The study included patients who underwent excisional lymph node biopsy by otorhinolaryngologists due to cervical lymphadenopathy between January 2004 - May 2015. The files of the patients were retrospectively scanned. It was observed from the patient files that lymphadenopathies which were not getting smaller after treatment and had imaging findings suggestive of malignancy were excised. The demographic information of the patients, and examination findings of the lymph node were recorded. Lymph node size was evaluated in two groups, as <3 cm and ≥3 cm. Lymph nodes were grouped acording to consistency as rigid, rigid fixed, soft and non-palpable. Localizations of lymph nodes were also evaluated according to neck regions. Imaging modalities, postoperative complications and pathological diagnoses were noted. The parameters that could be used in the prediction of malignancy were determined from these datas. Approval for the study was granted by the Local Ethics Committee. Since this was a retrospective study, there was no requirement for patient informed consent.

Statistical analyses were made using SPSS Version 20 software (IBM, New York, USA). The Chi square test was used to compare binary variables with statistical evaluation, and the Student's t test was used to compare the averages of independent groups.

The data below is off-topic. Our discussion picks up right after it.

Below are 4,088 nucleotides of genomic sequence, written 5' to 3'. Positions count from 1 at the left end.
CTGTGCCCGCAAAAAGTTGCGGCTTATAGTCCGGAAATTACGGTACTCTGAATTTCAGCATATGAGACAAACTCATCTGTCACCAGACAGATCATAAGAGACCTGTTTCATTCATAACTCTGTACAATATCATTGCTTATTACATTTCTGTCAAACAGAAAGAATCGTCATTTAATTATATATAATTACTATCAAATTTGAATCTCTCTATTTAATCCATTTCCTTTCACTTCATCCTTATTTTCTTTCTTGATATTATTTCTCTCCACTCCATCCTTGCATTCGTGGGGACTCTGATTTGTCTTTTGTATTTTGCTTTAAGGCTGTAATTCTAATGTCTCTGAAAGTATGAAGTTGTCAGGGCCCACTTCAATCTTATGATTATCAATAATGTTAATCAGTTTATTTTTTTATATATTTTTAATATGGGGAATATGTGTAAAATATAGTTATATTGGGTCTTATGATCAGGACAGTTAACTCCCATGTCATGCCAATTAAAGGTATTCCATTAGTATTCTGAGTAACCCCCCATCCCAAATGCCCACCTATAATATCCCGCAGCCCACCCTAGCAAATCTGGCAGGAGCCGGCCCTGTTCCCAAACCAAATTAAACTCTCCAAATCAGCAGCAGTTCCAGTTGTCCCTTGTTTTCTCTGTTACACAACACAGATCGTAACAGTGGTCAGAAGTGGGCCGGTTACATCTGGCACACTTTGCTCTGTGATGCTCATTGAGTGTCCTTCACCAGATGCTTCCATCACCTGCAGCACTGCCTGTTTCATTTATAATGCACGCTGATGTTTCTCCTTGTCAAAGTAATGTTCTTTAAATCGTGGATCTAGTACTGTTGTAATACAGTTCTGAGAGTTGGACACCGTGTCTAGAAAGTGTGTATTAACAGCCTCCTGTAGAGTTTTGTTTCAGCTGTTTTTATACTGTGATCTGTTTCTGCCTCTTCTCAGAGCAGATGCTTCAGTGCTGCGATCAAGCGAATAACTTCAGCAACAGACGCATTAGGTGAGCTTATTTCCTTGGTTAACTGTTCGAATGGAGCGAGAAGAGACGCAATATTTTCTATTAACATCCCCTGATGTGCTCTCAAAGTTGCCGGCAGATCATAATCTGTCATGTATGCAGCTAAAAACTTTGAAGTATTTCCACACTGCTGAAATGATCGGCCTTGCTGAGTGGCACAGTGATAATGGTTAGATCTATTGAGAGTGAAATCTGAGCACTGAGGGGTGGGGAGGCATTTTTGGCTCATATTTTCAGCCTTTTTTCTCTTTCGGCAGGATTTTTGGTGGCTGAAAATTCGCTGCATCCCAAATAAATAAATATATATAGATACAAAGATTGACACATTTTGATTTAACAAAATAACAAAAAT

Evaluation was made of a total 133 patients, comprising 60 (45.1%) males, and 73 (54.9%) females. The demographic data of the patients and the location, side, consistency, size and malignant-benign distributions of the biopsy materials are shown in Table 1.

Table 1: Demographic data of the patients and biopsy material findings

The majority of patients were over 40 years of age. There was no statistically significant difference between the regional distributions of the lymph node and age. (p = 0.115). There was no significant difference between the location of the lymph node and malignant-benign distributions, although malignant lesions dominated the supraclavicular region in general and other regions had benign lesion dominance (Table 2). Due to the dominance of malignancy in the supraclavicular region, the neck region was separated into two groups as supraclavicular and other regions and the malignancy rates were compared between these two groups. The malignancy rates were higher in the supraclavicular region than other regions but there was no significant difference (p=0.077).

Table 2: Location of the lymph nodes and malignant-benign distributions

The mean age of the patients with malignant lesions was 54.57 ± 19.38 years, and the age of patients with benign lesions was 42.90 ± 19.96 years. The patients were divided into 3 groups as <18 years (pediatric age group), 18-40 years and > 40 years. The malignancy rates in these groups were examined. Malignant lesions were found at a significantly higher rate in patients aged > 40 years (p=0.003) (Table 3).

Table 3: Age groups and malignant-benign distributions

According to the lesion size, 2 groups were formed as <3 cm and ≥ 3 cm and the malignancy rates were compared. Benign lesions were predominant in the <3 cm group, and malignant lesions were determined at a higher rate in the ≥3 cm group, but the difference was not statistically significant (p = 0.08).

In the comparison of lesion consistency and malignancy rates, 52% of the rigid lesions, 55% of rigid-fixed lesions and 34% of soft lesions were malignant. There was no statistically significant difference, although the malignancy rate was higher in rigid and rigid-fixed lesions. (p = 0.245).